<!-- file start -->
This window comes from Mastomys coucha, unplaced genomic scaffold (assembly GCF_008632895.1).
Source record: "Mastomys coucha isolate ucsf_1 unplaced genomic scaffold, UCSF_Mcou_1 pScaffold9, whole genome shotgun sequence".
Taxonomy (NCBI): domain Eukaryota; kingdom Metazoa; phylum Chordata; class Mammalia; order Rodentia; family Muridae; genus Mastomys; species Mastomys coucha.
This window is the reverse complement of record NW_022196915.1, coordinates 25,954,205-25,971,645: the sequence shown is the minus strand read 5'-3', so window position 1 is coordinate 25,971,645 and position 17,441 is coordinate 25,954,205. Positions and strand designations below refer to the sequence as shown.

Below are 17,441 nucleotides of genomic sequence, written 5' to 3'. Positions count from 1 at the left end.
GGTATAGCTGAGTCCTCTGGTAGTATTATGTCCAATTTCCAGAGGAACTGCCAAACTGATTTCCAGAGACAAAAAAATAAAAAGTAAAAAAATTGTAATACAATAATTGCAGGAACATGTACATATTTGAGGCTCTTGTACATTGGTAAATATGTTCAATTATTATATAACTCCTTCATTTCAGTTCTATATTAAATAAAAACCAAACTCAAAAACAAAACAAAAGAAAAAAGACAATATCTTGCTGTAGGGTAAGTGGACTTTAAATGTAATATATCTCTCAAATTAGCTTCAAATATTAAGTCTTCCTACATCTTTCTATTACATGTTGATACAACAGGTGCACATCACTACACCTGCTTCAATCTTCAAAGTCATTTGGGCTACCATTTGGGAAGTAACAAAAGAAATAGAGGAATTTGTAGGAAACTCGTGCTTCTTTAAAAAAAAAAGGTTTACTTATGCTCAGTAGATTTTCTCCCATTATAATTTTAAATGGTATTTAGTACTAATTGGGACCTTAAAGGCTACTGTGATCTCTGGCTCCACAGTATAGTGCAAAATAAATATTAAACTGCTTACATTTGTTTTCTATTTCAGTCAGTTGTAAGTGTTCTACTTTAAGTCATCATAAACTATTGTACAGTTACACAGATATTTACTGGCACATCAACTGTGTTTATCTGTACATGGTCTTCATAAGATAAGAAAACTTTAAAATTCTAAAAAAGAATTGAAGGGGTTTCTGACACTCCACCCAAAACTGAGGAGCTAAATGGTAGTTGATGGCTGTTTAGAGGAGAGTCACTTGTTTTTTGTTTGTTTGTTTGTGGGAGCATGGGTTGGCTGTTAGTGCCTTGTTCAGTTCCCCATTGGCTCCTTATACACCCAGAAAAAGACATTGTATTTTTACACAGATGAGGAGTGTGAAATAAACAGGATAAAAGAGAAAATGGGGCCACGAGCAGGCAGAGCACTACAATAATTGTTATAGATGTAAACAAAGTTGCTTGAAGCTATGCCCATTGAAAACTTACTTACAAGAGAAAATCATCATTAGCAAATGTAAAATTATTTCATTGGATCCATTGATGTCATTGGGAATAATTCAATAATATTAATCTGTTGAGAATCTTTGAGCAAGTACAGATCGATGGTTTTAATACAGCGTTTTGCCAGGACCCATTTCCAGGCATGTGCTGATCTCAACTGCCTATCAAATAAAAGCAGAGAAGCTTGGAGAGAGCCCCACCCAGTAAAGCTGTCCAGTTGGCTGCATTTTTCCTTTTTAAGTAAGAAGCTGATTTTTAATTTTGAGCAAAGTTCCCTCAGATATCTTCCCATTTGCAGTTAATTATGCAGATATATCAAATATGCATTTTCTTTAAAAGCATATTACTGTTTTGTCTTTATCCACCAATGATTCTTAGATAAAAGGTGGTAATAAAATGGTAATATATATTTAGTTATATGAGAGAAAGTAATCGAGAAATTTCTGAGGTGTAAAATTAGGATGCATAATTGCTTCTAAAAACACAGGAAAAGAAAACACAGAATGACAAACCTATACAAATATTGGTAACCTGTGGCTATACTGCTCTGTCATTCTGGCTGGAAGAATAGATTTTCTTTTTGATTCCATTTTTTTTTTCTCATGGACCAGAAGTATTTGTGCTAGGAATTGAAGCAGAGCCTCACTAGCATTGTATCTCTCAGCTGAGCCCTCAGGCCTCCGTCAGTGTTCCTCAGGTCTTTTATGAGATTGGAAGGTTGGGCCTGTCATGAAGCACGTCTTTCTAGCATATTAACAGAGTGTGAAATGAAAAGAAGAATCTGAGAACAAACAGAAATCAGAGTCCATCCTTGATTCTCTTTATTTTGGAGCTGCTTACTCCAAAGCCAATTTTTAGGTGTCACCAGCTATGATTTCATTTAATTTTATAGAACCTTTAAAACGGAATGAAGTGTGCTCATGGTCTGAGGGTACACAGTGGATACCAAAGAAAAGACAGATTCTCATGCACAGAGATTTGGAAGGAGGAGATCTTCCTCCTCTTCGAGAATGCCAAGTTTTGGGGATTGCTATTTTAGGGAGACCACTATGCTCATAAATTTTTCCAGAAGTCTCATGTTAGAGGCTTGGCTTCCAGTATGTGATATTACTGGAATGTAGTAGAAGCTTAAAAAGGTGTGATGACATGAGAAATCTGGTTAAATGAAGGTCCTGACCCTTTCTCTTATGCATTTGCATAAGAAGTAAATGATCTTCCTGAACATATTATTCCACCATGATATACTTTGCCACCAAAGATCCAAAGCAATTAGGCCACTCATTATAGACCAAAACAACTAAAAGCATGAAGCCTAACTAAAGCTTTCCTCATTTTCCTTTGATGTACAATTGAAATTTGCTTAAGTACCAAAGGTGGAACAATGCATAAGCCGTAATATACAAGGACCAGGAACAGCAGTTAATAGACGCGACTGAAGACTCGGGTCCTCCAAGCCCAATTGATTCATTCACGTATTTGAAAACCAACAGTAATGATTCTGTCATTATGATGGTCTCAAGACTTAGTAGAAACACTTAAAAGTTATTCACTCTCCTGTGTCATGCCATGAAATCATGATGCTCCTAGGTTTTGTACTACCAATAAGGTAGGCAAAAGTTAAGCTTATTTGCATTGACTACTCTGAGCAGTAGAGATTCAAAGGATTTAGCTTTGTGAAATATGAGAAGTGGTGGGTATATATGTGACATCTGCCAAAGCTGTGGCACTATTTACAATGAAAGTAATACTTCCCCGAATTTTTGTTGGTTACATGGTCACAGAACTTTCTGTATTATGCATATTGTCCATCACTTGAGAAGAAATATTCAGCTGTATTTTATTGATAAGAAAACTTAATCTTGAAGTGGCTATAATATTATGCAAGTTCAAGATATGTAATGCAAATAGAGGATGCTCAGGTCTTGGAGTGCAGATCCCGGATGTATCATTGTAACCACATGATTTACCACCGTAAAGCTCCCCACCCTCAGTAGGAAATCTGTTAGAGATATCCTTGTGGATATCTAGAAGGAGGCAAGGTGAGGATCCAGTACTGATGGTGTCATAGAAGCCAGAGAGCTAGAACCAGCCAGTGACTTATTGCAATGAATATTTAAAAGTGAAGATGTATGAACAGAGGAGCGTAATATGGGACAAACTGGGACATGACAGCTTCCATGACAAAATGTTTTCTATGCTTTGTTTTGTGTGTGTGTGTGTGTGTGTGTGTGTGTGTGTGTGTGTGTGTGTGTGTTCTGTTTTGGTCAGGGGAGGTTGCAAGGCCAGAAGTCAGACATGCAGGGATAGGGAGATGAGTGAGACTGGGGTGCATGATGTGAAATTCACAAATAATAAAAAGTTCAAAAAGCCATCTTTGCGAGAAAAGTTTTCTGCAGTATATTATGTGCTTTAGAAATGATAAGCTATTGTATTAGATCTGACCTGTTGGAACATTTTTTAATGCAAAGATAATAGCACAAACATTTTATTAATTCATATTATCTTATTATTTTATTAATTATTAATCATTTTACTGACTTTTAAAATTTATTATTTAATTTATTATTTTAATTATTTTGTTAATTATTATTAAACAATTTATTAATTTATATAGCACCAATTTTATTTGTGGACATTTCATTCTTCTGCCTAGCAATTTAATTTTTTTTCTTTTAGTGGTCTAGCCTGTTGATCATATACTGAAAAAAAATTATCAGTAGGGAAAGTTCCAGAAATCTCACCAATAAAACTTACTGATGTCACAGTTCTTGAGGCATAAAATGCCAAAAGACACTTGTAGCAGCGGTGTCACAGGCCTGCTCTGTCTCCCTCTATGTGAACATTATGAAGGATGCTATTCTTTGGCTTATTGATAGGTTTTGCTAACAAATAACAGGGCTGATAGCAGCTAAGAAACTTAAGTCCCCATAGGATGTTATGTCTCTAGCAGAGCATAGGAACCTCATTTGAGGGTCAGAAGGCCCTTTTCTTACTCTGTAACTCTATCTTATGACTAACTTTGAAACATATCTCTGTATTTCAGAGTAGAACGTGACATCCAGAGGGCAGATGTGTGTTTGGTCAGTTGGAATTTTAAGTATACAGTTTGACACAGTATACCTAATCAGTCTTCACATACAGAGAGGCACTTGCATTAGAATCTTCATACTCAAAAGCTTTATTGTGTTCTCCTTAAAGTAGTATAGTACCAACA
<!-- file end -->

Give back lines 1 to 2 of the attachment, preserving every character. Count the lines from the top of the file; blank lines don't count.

This window comes from Mastomys coucha, unplaced genomic scaffold (assembly GCF_008632895.1).
Source record: "Mastomys coucha isolate ucsf_1 unplaced genomic scaffold, UCSF_Mcou_1 pScaffold9, whole genome shotgun sequence".